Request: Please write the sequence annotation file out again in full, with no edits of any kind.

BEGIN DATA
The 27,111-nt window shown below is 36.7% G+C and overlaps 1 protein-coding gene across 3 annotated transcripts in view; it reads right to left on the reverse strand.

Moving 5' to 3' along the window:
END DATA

The 27,111-nt window shown below is 36.7% G+C and overlaps 1 protein-coding gene across 3 annotated transcripts in view; it reads right to left on the reverse strand.

Moving 5' to 3' along the window: